First Person Exploration Kit: Creating a Pickup

Pickups are objects that the player can be picked up, carried around, examined, and dropped or put back. Below are the simple steps required to create a brand new Pickup type object in your game.


  1. Drag any 3D object into the scene (e.g. model of a coffee mug).
  2. Ensure the Collider is either correctly scaled and rotated (e.g. if using imported Mesh Collider), or remove it completely.
  3. Add a RigidBody
  4. If Collider was removed in step 2, add a new collider (e.g. Box Collider)
  5. Size the Collider (either imported, or added in step 4 above - e.g. Box Collider) to fit for the object you're making.
  6. Run the scene, and see how the physics behave. Sometimes collider bounds don't quite match geometry. Adjust as needed.
  7. Set the Layer of the object to be FPEPickupObjects
  8. Add FPEInteractablePickupScript to your object (this will also add an AudioSource), and set the following variables to suit your object:
  9. Interaction String: For example "Grab Coffee Mug"
  10. Put Back String: For example "Set down Coffee Mug"
  11. You can check "Auto Generate Put Back Object" checkbox in the Inspector. But it's best to manually place put back locations. See below.

  12. Note: that sometimes this can behave oddly if imported Mesh Collider geometry orientation differs fron Unity's coordinate system orientation. If that's the case, either adjust mesh collider, or switch to a Box or other native Collider.

  13. Set Rotation Type, Examination offsets, etc. as required. Sometimes play testing helps judge the best values for oddly shaped objects.
  14. If Enable Sounds is checked, assign sounds if you wish. If no sounds are assigned, generic sounds will be used. This is fine for most small objects.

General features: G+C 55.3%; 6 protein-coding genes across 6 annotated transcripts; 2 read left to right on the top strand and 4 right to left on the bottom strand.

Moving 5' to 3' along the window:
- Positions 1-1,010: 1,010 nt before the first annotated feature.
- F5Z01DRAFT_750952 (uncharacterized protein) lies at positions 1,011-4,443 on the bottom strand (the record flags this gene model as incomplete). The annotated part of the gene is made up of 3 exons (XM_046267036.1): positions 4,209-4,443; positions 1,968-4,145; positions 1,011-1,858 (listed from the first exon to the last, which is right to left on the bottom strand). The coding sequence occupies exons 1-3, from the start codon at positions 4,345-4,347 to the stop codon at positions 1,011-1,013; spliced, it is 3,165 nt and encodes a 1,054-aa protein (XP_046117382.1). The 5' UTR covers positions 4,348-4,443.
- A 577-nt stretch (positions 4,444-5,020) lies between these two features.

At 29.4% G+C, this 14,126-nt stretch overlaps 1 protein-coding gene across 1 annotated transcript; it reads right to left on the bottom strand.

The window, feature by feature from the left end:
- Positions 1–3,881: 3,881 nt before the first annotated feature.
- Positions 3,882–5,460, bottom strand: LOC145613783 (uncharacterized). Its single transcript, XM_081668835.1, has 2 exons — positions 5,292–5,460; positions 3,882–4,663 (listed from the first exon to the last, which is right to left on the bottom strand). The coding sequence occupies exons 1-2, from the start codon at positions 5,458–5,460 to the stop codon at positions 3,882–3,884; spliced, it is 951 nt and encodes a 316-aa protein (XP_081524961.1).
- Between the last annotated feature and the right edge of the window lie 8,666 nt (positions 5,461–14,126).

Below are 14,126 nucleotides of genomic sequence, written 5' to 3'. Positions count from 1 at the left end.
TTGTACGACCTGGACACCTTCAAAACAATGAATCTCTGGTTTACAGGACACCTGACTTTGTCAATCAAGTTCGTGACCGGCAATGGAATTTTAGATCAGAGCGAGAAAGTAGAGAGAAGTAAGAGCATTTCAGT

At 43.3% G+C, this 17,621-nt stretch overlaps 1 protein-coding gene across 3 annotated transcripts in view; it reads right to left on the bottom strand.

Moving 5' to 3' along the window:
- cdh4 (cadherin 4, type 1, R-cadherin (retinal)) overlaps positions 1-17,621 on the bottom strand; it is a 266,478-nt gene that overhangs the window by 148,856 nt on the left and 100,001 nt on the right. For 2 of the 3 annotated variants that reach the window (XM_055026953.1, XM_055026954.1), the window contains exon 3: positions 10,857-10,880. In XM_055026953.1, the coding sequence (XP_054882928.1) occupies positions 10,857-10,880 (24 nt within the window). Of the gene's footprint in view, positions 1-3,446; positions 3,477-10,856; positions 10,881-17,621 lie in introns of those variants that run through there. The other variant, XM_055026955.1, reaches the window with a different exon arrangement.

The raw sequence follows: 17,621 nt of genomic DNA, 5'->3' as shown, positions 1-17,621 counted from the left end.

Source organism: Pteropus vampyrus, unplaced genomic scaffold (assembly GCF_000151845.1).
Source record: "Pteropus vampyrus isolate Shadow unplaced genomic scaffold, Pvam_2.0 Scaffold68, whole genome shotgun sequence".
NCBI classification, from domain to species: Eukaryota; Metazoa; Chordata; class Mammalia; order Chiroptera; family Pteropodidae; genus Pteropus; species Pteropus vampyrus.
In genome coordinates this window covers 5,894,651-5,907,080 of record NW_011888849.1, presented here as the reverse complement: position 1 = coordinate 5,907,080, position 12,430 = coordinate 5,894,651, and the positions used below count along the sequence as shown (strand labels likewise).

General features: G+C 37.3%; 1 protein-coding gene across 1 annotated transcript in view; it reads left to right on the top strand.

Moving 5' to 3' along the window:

15. Run the scene, and interact with your new Pickup object.
  16. To ensure your new pickup can be saved and loaded, you must place it in a Resources folder under the sub folder "Pickups". If you are not going to use game saving and loading in your game, ignore this step.

Optional Optimization: If you know your new pickup object will NEVER use sound, you can uncheck "Enable Sounds" and also Remove the Audio Source component from the Game Object. This is generally not recommended, unless perhaps you are making a Marshmallow object that can only touch other marshmallows :)

Note: There are many things you can create with this object type. For an example of something pretty complex and fun, see demoArtifactPickupObject prefab (or complete "find the artifact" in the demo scene). You can hook up the "Pick up and Put Back Events" of a Pickup type object to any arbitrary scripts or other objects that you wish.

Put Back (Manually Placed)

While more labour intensive, manually placing put back locations is the best option and is highly recommended. It is also necessary in cases where the put back location for an object be in a different location than its starting location (See demoArtifactPickupObject and demoCardboardBoxSpecial in demo scene). These are also optimal for complex or small meshes (see demoPencil in demo scene), as it can provide a large target for the player, and can prevent "pixel hunting".

Here are the steps to create a manually placed Put Back location:

  1. Add an empty Game Object to the scene
  2. Add Collider type of your choice and size accordingly (Box Collider recommended)
  3. Add FPEPutBackScript to the object
  4. In the Inspector, assign Scene object to My Pickup Object variable for the associated object you want to be put back in this location
  5. Run the scene and test it out. If your object is rotated weirdly when put back, ensure that the Put Back object has the same rotation as its assigned "My Pickup Object".
Note: The transform of the Put Back object will guide the Pickup object when it is put back. So, for example, you could rotate the put back transform and when the pickup object is put back it will assume that rotation as well. It is recommended that the transform's location by slightly above any physics objects to prevent physics clipping and odd reactions when the object is put back. This will prevent physics problems, and also nicely simulate the object being set down from the player's hand.